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Logo of nihpaAbout Author manuscriptsSubmit a manuscriptHHS Public Access; Author Manuscript; Accepted for publication in peer reviewed journal;
 
J Clin Exp Neuropsychol. Author manuscript; available in PMC 2010 May 1.
Published in final edited form as:
J Clin Exp Neuropsychol. 2009 May; 31(4): 425–438.
doi:  10.1080/13803390802232667
PMCID: PMC2668736
NIHMSID: NIHMS60609

Predictions of Episodic Memory following Moderate to Severe Traumatic Brain Injury During Inpatient Rehabilitation

Abstract

We examined memory self-awareness and memory self-monitoring abilities during inpatient rehabilitation in participants with moderate to severe traumatic brain injury (TBI). Twenty-nine participants with moderate to severe TBI and 29 controls matched on age, gender, and education completed a performance prediction paradigm. To assess memory self-awareness, participants predicted the amount of information they would remember before completing list-learning and visual-spatial memory tasks. Memory self-monitoring was assessed by participants' ability to increase accuracy of their predictions after experience with the tests. Although the TBI participants performed more poorly than controls on both episodic memory tasks, no significant group differences emerged in memory self-awareness or memory self-monitoring. The TBI participants predicted that their memory performances would be poorer than that of controls, accurately adjusted their predictions in accordance with the demands of the tasks, and successfully modified their predictions following experience with the tasks. The results indicate that moderate to severe TBI individuals in the early stages of recovery can competently assess the demands of externally-driven metamemorial situations and utilize experience with task to accurately update their knowledge of memory abilities.

Keywords: traumatic brain injury, memory awareness, memory monitoring, metamemory, metacognition

Accurate self-awareness and self-monitoring of memory abilities are important to everyday memory functioning. Individuals are more likely to successfully learn and retain information if they can accurately assess the demands of metamemorial situations. For example, if an individual is aware that they may experience difficulty learning important information, compensatory strategies can be initiated to help aid learning (Kennedy, 2004). After studying the material, the individual can also monitor their memory to determine whether the material was successfully learned or additional study time is needed. While memory self-awareness involves having accurate knowledge about one's memory abilities (Fleming, Strong, & Ashton, 1995), memory self-monitoring involves attending to and having an understanding about the accessibility of information stored in memory (Hertzog, Saylor, Fleece, & Dixon, 1994; Koriat, 2000).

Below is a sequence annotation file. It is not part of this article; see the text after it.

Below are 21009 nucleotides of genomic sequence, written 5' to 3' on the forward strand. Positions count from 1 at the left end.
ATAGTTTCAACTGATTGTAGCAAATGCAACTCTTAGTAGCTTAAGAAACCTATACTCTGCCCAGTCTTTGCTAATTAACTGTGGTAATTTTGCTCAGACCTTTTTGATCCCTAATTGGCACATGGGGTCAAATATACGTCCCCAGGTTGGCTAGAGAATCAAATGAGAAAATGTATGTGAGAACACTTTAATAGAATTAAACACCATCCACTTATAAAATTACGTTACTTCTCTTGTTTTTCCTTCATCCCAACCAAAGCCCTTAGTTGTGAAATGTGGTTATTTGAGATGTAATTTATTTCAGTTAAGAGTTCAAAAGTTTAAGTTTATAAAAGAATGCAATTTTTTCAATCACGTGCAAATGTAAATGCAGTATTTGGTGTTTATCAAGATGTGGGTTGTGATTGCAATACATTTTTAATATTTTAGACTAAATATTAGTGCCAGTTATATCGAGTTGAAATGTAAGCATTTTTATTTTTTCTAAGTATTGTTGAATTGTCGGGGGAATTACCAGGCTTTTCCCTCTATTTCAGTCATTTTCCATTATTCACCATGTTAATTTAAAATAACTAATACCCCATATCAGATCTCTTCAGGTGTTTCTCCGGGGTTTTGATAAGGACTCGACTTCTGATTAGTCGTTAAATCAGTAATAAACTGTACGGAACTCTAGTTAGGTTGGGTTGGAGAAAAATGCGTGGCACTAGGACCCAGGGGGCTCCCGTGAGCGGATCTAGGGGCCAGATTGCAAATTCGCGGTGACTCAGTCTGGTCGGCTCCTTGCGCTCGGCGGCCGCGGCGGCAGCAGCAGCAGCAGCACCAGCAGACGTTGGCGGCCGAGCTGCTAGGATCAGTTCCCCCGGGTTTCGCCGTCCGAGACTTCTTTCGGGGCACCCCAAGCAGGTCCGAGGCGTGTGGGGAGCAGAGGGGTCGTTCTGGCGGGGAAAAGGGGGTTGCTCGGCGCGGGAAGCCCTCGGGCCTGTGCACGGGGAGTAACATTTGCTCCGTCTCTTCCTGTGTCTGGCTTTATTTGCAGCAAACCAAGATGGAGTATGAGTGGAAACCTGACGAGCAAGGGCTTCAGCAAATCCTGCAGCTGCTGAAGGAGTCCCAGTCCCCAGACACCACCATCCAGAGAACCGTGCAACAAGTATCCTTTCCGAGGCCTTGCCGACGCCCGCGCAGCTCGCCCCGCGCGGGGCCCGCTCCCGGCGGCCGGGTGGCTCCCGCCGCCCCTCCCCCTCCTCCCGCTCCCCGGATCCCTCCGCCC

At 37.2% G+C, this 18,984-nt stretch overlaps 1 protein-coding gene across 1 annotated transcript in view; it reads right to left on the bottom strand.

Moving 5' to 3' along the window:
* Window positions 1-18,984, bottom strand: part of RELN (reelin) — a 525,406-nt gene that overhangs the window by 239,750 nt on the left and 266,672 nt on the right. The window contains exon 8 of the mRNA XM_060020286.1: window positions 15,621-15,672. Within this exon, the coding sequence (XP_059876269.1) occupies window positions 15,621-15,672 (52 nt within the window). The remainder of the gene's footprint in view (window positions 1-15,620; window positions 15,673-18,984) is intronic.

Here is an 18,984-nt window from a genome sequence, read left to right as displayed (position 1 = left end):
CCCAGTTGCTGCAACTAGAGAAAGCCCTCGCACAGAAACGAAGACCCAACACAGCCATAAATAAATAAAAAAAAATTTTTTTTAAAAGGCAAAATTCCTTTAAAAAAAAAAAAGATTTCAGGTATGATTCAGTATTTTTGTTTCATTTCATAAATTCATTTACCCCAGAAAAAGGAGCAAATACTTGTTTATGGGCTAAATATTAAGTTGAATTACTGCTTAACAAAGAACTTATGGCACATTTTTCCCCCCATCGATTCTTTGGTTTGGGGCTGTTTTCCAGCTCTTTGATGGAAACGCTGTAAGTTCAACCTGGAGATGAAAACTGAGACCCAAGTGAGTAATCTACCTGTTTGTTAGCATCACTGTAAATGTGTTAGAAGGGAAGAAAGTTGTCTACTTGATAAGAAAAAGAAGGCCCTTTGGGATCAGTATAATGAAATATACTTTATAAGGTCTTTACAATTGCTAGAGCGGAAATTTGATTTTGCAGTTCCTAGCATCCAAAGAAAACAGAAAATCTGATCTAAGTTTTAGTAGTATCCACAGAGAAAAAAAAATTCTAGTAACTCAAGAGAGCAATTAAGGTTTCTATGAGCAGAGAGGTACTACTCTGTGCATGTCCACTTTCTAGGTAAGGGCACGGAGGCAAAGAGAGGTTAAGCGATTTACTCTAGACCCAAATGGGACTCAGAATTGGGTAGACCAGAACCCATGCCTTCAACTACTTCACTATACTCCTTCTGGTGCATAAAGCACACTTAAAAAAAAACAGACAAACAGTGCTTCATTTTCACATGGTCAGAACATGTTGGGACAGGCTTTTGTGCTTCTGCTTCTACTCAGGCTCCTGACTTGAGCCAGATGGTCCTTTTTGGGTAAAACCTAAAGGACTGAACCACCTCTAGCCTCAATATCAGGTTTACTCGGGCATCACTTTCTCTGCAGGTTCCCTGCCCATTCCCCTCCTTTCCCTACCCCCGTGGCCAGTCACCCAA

A growing body of literature suggests that individuals with traumatic brain injury (TBI) who are more than one year post injury demonstrate accurate memory self-awareness and memory self-monitoring abilities (e.g., Kennedy, 2004; Schmitter-Edgecombe & Anderson, 2007; Schmitter-Edgecombe & Woo, 2004). However, few studies have explored impairment of metamemorial abilities during the early stages of recovery from TBI. This is an important area of study because, as past research has suggested, the more individuals with TBI are aware of deficits, the more they benefit from rehabilitation following injury (Lam, McMahon, Priddy, & Gehred-Schulz, 1988). In this study, we used a performance prediction paradigm to investigate memory self-awareness and memory self-monitoring abilities in the early-stage of recovery from moderate to severe TBI.

Several early studies examined patient awareness of episodic memory abilities (i.e., memory for personally experienced events occurring in specifiable temporal and spatial contexts) by comparing patient self-ratings of memory to ratings completed by knowledgeable informants, such as a patient's family member or a rehabilitation staff member. Studies utilizing this strategy found that persons who sustained TBIs tended to underestimate their memory difficulties, especially during the early stages of recovery (Boake et al., 1995; Port, Willmott, & Charlton, 2002; Roche, Fleming, & Shum, 2002; Sbordone, Seyranian, & Ruff, 1998). More recently, studies investigating metamemorial abilities have relied on methodologies that require participants to make predictions about their memory performance on specific memory tasks in close temporal proximity to the memory tests. These assessment techniques include gross predictions, such as performance predictions (e.g., Schmitter-Edgecombe & Woo, 2004), and item-by-item predictions, such as judgment of learning (JOL; e.g., Kennedy, 2004; Kennedy & Nawrocki, 2003; Kennedy & Yorkston, 2000) and feeling-of-knowing (FOK; e.g., Schmitter-Edgecombe & Anderson, 2007). These techniques have the advantage of allowing for investigation of the self-monitoring aspect of metamemory that occur during learning (i.e., the ability to update memory self-awareness) in addition to memory self-awareness.